“He said: ‘I’ll tell one joke, and if they laugh, I’ll do the whole monologue,’” Comer says. “The joke: ‘Avon is treating me like a king, they met me at the airport in a chauffeur-driven Chevette.’ They went crazy!”
Comer left New York in 1982 thinking that he would become a TV writer in Los Angeles, but he ended up writing and coaching more corporate speeches.
“I spent too many years trying to be rich and famous,” Comer says. “But my best role has been coming back for my parents and helping others with theirs.”
What does an adult offspring do?
When Comer returned to Texas — luckily, he worked for an understanding boss — he found an unexpected scene around his parents.
“I could hear a collective sigh of relief,” he says. “The only surviving son is here. The man with all the answers. I didn’t even know the right questions. I had to find out real fast.”
After his dad spent six weeks at a Dallas rehab facility, Comer looked for a similar spot in Central Texas, where some kind cousins could help with care.
“I chose St. David’s because a nurse smiled at me,” he says. “It convinced me that would be the spirit with which they’d treat my father.”
Complicating matters, his mother insisted on staying in Dallas. His dad was deaf and refused to wear his hearing aids. Both parents had broken their hips and got around in wheelchairs.
“After five years as a caregiver for both parents, people began asking me: ‘How do you do it?’” Comer says. “I wanted to respond: ‘How do you not?’ The job was demanding, but there were no other applicants for the position.” (Comer’s father died in 2005 and his mother in 2010.)
After many a dinner party discussion, Comer wrote a book, “When Roles Reverse: A Guide for Parenting Your Parents.” Much of his material is collected at www.parenting-your-parents.com.
“The goal was to help families communicate early and often, before health disasters occurred,” he says. “The time to ask hard questions and make tough decisions about aging is when parents are healthy. There are no meaningful discussions on a respirator.”
Comer shares tips on Medicare, nursing facilities and wills.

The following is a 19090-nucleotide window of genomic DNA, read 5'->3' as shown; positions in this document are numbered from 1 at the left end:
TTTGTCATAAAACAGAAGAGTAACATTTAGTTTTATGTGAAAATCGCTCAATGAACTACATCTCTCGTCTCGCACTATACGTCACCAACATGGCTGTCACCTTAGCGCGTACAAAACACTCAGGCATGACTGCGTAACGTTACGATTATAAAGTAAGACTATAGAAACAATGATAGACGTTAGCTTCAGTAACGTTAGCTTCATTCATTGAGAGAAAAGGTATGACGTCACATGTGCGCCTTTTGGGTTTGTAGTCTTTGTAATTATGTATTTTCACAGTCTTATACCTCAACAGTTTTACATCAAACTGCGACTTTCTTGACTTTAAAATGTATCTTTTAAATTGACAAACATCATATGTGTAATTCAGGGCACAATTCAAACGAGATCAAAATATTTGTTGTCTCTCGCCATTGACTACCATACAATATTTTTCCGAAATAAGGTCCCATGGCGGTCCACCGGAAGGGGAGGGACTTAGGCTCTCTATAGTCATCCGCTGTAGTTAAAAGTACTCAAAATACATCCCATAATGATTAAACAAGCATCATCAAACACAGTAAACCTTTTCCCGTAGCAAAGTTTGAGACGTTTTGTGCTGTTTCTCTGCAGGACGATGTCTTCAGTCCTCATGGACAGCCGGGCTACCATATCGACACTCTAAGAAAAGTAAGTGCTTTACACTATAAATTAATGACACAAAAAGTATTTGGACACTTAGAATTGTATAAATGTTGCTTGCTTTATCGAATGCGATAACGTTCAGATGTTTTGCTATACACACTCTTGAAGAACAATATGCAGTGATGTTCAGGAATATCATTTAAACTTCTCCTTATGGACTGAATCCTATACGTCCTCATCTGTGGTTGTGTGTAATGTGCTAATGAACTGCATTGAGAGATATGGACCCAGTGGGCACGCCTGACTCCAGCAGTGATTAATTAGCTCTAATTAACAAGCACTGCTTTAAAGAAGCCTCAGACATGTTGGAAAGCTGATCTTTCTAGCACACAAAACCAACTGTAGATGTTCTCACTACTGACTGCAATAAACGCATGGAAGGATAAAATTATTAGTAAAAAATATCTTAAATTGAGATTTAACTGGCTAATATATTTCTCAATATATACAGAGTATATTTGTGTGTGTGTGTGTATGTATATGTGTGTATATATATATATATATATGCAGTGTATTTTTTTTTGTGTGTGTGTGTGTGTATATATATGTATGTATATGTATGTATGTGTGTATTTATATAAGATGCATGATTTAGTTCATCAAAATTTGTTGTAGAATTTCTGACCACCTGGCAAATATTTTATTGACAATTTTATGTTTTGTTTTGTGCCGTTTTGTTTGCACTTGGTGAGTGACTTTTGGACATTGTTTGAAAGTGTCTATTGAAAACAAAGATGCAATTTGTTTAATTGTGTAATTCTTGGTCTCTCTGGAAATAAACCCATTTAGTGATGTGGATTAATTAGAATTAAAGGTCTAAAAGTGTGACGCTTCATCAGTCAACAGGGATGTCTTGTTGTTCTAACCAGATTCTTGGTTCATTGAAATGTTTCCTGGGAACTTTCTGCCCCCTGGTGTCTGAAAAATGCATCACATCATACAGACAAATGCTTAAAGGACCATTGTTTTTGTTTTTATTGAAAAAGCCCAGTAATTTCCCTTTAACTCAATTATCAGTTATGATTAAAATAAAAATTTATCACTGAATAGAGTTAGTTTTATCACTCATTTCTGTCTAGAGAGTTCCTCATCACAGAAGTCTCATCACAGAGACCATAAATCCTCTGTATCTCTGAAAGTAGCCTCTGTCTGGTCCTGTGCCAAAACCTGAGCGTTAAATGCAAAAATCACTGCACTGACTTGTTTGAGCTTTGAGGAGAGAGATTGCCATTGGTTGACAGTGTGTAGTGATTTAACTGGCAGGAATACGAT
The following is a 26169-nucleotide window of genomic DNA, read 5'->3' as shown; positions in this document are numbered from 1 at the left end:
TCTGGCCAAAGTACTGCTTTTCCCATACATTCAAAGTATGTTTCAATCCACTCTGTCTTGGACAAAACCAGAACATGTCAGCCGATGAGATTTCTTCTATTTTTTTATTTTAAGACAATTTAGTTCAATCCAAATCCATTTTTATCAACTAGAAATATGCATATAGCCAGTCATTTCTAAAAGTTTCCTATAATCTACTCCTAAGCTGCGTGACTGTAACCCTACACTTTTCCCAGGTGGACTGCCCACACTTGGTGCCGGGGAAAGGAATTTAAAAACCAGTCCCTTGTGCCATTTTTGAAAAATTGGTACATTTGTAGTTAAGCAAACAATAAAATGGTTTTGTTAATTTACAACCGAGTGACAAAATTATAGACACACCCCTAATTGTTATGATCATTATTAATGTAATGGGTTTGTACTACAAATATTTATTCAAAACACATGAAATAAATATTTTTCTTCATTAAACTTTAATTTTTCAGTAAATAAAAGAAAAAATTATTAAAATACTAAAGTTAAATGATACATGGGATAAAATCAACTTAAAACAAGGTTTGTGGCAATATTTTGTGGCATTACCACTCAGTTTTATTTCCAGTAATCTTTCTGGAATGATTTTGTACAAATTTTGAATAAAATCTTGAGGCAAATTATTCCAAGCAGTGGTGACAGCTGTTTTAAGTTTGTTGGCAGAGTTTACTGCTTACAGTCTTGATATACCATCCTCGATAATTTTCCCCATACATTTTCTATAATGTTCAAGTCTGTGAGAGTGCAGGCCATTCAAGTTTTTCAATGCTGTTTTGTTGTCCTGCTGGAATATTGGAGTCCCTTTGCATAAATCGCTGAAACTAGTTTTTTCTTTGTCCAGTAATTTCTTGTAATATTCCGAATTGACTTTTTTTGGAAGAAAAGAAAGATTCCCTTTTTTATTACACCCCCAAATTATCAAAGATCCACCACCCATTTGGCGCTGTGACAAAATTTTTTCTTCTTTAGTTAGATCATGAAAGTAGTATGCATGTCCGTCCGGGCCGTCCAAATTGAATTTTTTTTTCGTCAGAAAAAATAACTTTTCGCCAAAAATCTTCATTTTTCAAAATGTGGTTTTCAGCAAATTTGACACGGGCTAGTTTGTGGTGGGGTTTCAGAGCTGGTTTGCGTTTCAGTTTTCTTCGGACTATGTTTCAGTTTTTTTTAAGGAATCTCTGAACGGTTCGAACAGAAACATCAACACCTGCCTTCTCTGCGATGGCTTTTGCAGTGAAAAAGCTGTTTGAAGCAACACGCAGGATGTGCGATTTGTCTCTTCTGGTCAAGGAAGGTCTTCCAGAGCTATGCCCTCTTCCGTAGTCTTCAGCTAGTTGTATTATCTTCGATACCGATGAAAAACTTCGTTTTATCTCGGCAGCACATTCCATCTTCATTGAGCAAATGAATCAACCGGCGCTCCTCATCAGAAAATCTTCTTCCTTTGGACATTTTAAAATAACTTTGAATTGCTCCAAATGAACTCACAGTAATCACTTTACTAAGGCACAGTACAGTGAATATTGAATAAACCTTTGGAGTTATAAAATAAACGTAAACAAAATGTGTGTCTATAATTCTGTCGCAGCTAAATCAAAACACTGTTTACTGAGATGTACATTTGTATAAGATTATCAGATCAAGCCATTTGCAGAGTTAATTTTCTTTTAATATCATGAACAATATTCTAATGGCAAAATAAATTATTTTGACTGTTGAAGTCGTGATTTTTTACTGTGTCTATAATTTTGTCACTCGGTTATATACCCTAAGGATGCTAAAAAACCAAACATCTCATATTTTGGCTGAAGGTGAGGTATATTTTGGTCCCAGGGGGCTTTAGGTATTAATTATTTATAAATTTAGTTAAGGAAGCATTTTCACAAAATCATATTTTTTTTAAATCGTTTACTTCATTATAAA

“While we are on the subject, do you have a will?” he says. “It is hard to believe, but seven out of 10 Americans don’t. Ten out of 10 will die. I know because I Googled it!”
While some families welcome “the talk,” others refuse to face fate.
“There may be tears and angry voices,” he says. “No matter what the initial response, getting information is better than facing a health crisis uninformed and unprepared.”
His single most important lesson came just three months after becoming a caregiver.
“Mother, still in the early stages of dementia, asked if we could go to see her sister, Estelle, in Smithville,” Comer recalls. “That would have been a perfectly logical question except for one tiny fact: Her sister had been dead for eight years. Being a rookie, I made a bad decision and replied: ‘Mama, we can’t see Estelle. She’s in heaven.’ That was a news flash to Mother, who began to sob loudly, tears rolling down both cheeks, her body heaving with grief that my ignorance had caused.”
An Alzheimer’s expert later told him: “Quit trying to drag your mother into your world. She can’t go there anymore. Instead, you must go into her world.”
Doing just that retained his sanity.
“Caring for my parents was the most important job I ever held,” Comer says. “I discovered that dignity comes in many shapes, including bent, wrinkled and walker-assisted. Most of all, I learned that patience is the currency of love.”